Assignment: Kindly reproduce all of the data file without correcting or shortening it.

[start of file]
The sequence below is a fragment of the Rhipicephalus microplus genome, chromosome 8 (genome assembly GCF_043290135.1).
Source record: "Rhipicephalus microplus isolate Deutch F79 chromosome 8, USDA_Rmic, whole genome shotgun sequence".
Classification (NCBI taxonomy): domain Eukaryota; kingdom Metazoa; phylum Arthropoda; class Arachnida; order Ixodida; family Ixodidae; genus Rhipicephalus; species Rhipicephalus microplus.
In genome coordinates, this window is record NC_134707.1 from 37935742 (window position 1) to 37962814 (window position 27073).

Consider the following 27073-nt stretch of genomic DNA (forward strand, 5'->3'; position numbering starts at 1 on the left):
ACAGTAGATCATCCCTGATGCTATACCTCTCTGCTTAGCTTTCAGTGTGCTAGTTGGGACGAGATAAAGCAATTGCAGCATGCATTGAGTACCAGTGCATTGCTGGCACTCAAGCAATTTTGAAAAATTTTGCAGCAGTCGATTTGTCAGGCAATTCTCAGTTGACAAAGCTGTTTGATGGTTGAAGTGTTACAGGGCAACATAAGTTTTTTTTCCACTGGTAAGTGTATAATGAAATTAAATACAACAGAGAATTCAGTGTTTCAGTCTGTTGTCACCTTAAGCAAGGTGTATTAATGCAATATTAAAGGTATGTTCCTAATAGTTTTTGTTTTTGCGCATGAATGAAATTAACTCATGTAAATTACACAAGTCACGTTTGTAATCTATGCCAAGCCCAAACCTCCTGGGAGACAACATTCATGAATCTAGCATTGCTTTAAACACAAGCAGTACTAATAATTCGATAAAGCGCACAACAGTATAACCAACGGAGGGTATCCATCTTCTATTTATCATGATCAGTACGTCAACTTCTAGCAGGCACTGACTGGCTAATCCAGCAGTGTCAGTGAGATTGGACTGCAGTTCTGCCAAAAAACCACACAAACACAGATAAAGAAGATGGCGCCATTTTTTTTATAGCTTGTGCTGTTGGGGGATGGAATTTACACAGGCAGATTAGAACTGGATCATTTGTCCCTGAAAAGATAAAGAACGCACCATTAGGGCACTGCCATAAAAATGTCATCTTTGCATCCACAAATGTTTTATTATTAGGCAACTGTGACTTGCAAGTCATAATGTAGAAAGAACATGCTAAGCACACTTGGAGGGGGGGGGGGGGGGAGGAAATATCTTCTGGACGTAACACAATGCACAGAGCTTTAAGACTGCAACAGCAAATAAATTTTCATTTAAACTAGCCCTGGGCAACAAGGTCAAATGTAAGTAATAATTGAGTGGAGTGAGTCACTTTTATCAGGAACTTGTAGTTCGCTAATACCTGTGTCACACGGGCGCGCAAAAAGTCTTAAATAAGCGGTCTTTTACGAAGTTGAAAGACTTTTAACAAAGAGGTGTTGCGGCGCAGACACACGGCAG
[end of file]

The sequence below is a fragment of the Rhipicephalus microplus genome, chromosome 8 (genome assembly GCF_043290135.1).
Source record: "Rhipicephalus microplus isolate Deutch F79 chromosome 8, USDA_Rmic, whole genome shotgun sequence".
Classification (NCBI taxonomy): domain Eukaryota; kingdom Metazoa; phylum Arthropoda; class Arachnida; order Ixodida; family Ixodidae; genus Rhipicephalus; species Rhipicephalus microplus.
In genome coordinates, this window is record NC_134707.1 from 37935742 (window position 1) to 37962814 (window position 27073).

Consider the following 27073-nt stretch of genomic DNA (forward strand, 5'->3'; position numbering starts at 1 on the left):
ACAGTAGATCATCCCTGATGCTATACCTCTCTGCTTAGCTTTCAGTGTGCTAGTTGGGACGAGATAAAGCAATTGCAGCATGCATTGAGTACCAGTGCATTGCTGGCACTCAAGCAATTTTGAAAAATTTTGCAGCAGTCGATTTGTCAGGCAATTCTCAGTTGACAAAGCTGTTTGATGGTTGAAGTGTTACAGGGCAACATAAGTTTTTTTTCCACTGGTAAGTGTATAATGAAATTAAATACAACAGAGAATTCAGTGTTTCAGTCTGTTGTCACCTTAAGCAAGGTGTATTAATGCAATATTAAAGGTATGTTCCTAATAGTTTTTGTTTTTGCGCATGAATGAAATTAACTCATGTAAATTACACAAGTCACGTTTGTAATCTATGCCAAGCCCAAACCTCCTGGGAGACAACATTCATGAATCTAGCATTGCTTTAAACACAAGCAGTACTAATAATTCGATAAAGCGCACAACAGTATAACCAACGGAGGGTATCCATCTTCTATTTATCATGATCAGTACGTCAACTTCTAGCAGGCACTGACTGGCTAATCCAGCAGTGTCAGTGAGATTGGACTGCAGTTCTGCCAAAAAACCACACAAACACAGATAAAGAAGATGGCGCCATTTTTTTTATAGCTTGTGCTGTTGGGGGATGGAATTTACACAGGCAGATTAGAACTGGATCATTTGTCCCTGAAAAGATAAAGAACGCACCATTAGGGCACTGCCATAAAAATGTCATCTTTGCATCCACAAATGTTTTATTATTAGGCAACTGTGACTTGCAAGTCATAATGTAGAAAGAACATGCTAAGCACACTTGGAGGGGGGGGGGGGGGGAGGAAATATCTTCTGGACGTAACACAATGCACAGAGCTTTAAGACTGCAACAGCAAATAAATTTTCATTTAAACTAGCCCTGGGCAACAAGGTCAAATGTAAGTAATAATTGAGTGGAGTGAGTCACTTTTATCAGGAACTTGTAGTTCGCTAATACCTGTGTCACACGGGCGCGCAAAAAGTCTTAAATAAGCGGTCTTTTACGAAGTTGAAAGACTTTTAACAAAGAGGTGTTGCGGCGCAGACACACGGCAG